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Debt Collection News Roundup – August, 2016

Here at Access Credit Management we pride ourselves on keeping up to date with what’s going on the international debt collection industry. We aim to bring our readers interesting and relevant news about the sector so once a month we publish a News Roundup. This should keep you up to speed with all the important happenings in the industry and provide you with a valuable resource that that you can use to stay fully informed of all the latest news. It would be interesting to know what you, the readers, think of the stories that feature here. Please join in by adding your comments below the regular news roundup postings or email us if you come across anything that you think we should include.

According to the Motor Industry Correspondent at the Financial Times, the abolition of paper tax discs has resulted in a hefty increase in the use of debt collection services to tackle evasion.  Since the discs were scrapped in October 2014 in a bid to move bureaucracy online, the DVLA has experienced a significant fall in revenue and had to turn to bailiffs to recover vehicle taxes owed, doubling the amount spent on debt collection agency charges in the space of a year.  While this is bad news for the DVLA, the collection agency dealing with the debts has had to increase its operational staff from 61 to 85.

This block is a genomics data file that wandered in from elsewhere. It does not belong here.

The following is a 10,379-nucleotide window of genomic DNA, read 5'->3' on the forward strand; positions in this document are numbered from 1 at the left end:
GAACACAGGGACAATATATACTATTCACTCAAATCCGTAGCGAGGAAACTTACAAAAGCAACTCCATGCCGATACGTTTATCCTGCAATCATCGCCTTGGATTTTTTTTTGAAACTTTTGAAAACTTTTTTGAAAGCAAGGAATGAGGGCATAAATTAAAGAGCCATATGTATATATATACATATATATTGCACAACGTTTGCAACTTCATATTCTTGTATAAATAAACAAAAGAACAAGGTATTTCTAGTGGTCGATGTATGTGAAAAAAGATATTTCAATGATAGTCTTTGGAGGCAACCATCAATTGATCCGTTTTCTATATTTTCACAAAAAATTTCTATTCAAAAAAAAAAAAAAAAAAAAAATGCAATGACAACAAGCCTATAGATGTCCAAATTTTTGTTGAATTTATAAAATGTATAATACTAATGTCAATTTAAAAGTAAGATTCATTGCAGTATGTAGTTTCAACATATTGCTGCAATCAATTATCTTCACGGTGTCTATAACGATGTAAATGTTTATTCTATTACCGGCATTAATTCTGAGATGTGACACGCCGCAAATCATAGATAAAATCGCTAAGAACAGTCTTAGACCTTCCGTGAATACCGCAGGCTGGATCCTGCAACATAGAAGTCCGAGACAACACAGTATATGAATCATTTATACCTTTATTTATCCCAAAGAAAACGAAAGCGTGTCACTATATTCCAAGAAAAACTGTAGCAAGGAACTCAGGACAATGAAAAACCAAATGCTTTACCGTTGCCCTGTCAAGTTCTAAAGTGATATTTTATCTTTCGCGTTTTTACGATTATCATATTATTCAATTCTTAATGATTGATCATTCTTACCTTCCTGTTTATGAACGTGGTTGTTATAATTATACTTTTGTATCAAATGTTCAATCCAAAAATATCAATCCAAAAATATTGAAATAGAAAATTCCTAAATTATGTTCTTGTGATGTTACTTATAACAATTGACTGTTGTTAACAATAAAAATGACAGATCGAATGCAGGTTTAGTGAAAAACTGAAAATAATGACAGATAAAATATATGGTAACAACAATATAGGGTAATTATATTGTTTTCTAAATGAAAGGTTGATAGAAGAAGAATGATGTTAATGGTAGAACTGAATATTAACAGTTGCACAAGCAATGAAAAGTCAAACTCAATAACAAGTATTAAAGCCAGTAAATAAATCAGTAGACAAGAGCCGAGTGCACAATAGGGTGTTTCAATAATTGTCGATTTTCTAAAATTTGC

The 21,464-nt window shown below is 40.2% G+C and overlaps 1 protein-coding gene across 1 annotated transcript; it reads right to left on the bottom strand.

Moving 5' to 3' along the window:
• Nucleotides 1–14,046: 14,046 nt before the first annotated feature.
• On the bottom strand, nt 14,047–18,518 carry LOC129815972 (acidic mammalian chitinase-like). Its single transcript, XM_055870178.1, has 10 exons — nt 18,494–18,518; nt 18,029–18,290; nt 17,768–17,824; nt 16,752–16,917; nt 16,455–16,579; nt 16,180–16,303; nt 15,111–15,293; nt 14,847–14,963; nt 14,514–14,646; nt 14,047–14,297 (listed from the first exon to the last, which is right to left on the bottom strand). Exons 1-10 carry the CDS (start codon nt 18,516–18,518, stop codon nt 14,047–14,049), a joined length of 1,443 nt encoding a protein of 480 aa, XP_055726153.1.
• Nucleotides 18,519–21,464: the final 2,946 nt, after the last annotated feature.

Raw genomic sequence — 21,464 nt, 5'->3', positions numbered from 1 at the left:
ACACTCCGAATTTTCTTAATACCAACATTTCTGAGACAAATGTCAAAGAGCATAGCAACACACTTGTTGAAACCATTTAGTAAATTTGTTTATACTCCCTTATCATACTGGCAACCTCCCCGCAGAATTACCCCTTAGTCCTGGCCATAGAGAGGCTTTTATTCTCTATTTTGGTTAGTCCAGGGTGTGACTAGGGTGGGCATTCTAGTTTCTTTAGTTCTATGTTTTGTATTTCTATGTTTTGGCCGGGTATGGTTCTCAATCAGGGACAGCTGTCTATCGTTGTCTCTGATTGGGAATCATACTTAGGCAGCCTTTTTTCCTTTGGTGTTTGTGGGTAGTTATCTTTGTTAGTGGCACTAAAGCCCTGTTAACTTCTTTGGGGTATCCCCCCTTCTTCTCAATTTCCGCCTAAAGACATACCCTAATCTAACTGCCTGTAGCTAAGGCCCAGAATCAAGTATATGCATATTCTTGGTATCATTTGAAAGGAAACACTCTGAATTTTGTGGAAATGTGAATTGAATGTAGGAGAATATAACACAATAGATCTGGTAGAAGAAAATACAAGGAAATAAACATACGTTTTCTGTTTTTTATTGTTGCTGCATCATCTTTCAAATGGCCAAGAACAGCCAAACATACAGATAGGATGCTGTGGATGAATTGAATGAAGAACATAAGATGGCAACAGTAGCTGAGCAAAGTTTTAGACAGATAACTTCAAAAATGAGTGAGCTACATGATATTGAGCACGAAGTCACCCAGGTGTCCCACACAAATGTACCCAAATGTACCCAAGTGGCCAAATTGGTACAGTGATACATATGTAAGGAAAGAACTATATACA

A court in North Staffordshire has ordered a woman to pay £5,949 and handed down a community order after she took out a credit card in a friend’s name.  The 33 year old w2oman fraudulently completed forms to illegally obtain a credit card and the crime was only discovered when her friend received a letter stating that the outstanding debt had been sold on to a collection agency.  The victim contacted the credit card company’s fraud department to advise that she had not applied for a credit card, thinking a mistake had been made.  However, she was horrified to discover that the email and telephone information given (and the postal address) was that of her friend.

In a sorry tale, police in Tayside are investigating a case in which a 75 year old man was robbed of £4,000 in a telephone scam.  The victim was contacted by a fraudster who claimed to be from a debt collection agency and threatened to call at the man’s home to enforce the “debt” via sheriff officers.  The unfortunate pensioner quickly transferred the sum to an undisclosed account.  A 64 year old woman from Forfar was called by somebody claiming to be from the Inland Revenue and told that she owed HMRC £2,000 – the lady revealed personal data which allowed the caller to remove money from her bank account.  According to Tayside Economic Crime and Financial Investigation Unit, there has been a spate of similar telephone scams in recent months and Detective Inspector Iain McPhail called on people to be vigilant, especially the elderly and vulnerable who are most likely to be targeted in these scams as they are easily frightened and persuaded to part with their cash.